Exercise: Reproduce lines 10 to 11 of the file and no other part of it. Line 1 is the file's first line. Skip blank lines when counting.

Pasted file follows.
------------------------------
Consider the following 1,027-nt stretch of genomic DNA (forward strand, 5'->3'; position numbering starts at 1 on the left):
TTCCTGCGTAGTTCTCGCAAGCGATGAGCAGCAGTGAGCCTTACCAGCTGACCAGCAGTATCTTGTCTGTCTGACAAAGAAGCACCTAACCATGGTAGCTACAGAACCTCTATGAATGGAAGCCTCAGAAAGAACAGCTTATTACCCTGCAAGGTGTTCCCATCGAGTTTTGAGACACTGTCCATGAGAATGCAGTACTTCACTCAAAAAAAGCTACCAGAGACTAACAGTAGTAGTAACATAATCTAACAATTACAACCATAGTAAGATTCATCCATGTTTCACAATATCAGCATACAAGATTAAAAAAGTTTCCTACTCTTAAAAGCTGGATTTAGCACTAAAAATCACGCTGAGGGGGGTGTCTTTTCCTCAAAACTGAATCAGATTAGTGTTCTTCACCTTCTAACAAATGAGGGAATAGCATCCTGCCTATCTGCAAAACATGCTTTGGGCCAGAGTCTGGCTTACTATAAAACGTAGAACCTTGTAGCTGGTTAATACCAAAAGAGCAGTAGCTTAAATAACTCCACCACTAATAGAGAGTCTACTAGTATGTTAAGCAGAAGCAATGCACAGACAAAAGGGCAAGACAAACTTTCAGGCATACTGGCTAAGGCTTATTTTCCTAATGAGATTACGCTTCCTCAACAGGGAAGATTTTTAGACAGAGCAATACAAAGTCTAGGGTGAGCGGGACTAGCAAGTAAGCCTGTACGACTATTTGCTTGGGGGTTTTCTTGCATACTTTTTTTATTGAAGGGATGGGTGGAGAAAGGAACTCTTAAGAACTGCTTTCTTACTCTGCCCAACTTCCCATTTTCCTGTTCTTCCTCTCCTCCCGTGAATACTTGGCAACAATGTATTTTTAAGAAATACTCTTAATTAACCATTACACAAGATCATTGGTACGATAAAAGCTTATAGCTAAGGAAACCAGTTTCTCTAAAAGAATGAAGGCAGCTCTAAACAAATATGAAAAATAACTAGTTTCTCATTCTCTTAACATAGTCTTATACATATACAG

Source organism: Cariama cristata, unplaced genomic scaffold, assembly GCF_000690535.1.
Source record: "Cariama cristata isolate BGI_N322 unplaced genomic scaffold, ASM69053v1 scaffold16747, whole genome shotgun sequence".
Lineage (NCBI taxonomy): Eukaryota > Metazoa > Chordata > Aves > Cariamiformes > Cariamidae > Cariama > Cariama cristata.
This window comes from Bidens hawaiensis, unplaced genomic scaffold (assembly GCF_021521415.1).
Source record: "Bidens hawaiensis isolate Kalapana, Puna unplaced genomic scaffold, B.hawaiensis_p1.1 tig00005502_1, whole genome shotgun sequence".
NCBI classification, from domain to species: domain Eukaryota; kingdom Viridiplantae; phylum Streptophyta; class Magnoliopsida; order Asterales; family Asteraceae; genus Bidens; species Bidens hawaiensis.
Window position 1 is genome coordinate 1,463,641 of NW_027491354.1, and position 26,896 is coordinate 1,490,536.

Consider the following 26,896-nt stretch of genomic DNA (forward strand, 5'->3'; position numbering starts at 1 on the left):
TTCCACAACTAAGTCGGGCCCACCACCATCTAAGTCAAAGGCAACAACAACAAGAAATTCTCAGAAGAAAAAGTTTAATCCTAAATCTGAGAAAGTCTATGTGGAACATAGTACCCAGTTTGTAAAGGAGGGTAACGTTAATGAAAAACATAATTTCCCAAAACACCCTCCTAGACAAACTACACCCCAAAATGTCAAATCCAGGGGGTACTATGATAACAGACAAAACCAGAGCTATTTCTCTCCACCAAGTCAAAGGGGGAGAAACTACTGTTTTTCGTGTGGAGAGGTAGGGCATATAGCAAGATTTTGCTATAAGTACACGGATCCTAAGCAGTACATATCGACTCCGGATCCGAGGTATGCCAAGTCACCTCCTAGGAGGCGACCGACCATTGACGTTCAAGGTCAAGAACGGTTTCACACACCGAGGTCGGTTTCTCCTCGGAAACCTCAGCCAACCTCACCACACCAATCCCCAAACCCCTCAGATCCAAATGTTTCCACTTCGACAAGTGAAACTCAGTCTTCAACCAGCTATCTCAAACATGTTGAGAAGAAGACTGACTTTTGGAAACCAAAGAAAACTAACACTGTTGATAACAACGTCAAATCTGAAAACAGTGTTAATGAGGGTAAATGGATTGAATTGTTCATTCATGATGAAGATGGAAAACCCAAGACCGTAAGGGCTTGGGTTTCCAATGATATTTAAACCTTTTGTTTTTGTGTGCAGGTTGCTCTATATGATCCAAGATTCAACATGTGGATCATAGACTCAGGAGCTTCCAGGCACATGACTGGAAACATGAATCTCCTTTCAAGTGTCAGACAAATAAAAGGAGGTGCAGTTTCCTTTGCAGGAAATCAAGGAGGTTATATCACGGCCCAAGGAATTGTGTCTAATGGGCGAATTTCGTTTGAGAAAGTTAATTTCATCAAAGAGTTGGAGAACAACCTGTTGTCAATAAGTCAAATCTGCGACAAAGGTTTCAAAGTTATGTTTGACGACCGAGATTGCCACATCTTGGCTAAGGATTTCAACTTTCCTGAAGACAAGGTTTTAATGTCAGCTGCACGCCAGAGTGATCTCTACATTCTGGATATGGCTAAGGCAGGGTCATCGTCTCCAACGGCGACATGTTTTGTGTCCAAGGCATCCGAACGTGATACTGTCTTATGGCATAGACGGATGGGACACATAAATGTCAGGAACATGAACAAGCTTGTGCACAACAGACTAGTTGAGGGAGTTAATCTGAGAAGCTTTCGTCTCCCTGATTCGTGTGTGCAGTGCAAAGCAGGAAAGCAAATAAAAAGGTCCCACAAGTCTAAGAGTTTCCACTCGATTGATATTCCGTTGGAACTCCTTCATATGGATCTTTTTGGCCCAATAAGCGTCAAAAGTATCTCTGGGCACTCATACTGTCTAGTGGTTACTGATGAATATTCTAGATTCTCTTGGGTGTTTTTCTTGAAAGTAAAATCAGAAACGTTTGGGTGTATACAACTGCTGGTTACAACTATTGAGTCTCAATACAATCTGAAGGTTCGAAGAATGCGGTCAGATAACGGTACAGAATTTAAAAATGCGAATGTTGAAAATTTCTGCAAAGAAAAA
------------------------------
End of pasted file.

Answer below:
Consider the following 26,896-nt stretch of genomic DNA (forward strand, 5'->3'; position numbering starts at 1 on the left):
TTCCACAACTAAGTCGGGCCCACCACCATCTAAGTCAAAGGCAACAACAACAAGAAATTCTCAGAAGAAAAAGTTTAATCCTAAATCTGAGAAAGTCTATGTGGAACATAGTACCCAGTTTGTAAAGGAGGGTAACGTTAATGAAAAACATAATTTCCCAAAACACCCTCCTAGACAAACTACACCCCAAAATGTCAAATCCAGGGGGTACTATGATAACAGACAAAACCAGAGCTATTTCTCTCCACCAAGTCAAAGGGGGAGAAACTACTGTTTTTCGTGTGGAGAGGTAGGGCATATAGCAAGATTTTGCTATAAGTACACGGATCCTAAGCAGTACATATCGACTCCGGATCCGAGGTATGCCAAGTCACCTCCTAGGAGGCGACCGACCATTGACGTTCAAGGTCAAGAACGGTTTCACACACCGAGGTCGGTTTCTCCTCGGAAACCTCAGCCAACCTCACCACACCAATCCCCAAACCCCTCAGATCCAAATGTTTCCACTTCGACAAGTGAAACTCAGTCTTCAACCAGCTATCTCAAACATGTTGAGAAGAAGACTGACTTTTGGAAACCAAAGAAAACTAACACTGTTGATAACAACGTCAAATCTGAAAACAGTGTTAATGAGGGTAAATGGATTGAATTGTTCATTCATGATGAAGATGGAAAACCCAAGACCGTAAGGGCTTGGGTTTCCAATGATATTTAAACCTTTTGTTTTTGTGTGCAGGTTGCTCTATATGATCCAAGATTCAACATGTGGATCATAGACTCAGGAGCTTCCAGGCACATGACTGGAAACATGAATCTCCTTTCAAGTGTCAGACAAATAAAAGGAGGTGCAGTTTCCTTTGCAGGAAATCAAGGAGGTTATATCACGGCCCAAGGAATTGTGTCTAATGGGCGAATTTCGTTTGAGAAAGTTAATTTCATCAAAGAGTTGGAGAACAACCTGTTGTCAATAAGTCAAATCTGCGACAAAGGTTTCAAAGTTATGTTTGACGACCGAGATTGCCACATCTTGGCTAAGGATTTCAACTTTCCTGAAGACAAGGTTTTAATGTCAGCTGCACGCCAGAGTGATCTCTACATTCTGGATATGGCTAAGGCAGGGTCATCGTCTCCAACGGCGACATGTTTTGTGTCCAAGGCATCCGAACGTGATACTGTCTTATGGCATAGACGGATGGGACACATAAATGTCAGGAACATGAACAAGCTTGTGCACAACAGACTAGTTGAGGGAGTTAATCTGAGAAGCTTTCGTCTCCCTGATTCGTGTGTGCAGTGCAAAGCAGGAAAGCAAATAAAAAGGTCCCACAAGTCTAAGAGTTTCCACTCGATTGATATTCCGTTGGAACTCCTTCATATGGATCTTTTTGGCCCAATAAGCGTCAAAAGTATCTCTGGGCACTCATACTGTCTAGTGGTTACTGATGAATATTCTAGATTCTCTTGGGTGTTTTTCTTGAAAGTAAAATCAGAAACGTTTGGGTGTATACAACTGCTGGTTACAACTATTGAGTCTCAATACAATCTGAAGGTTCGAAGAATGCGGTCAGATAACGGTACAGAATTTAAAAATGCGAATGTTGAAAATTTCTGCAAAGAAAAA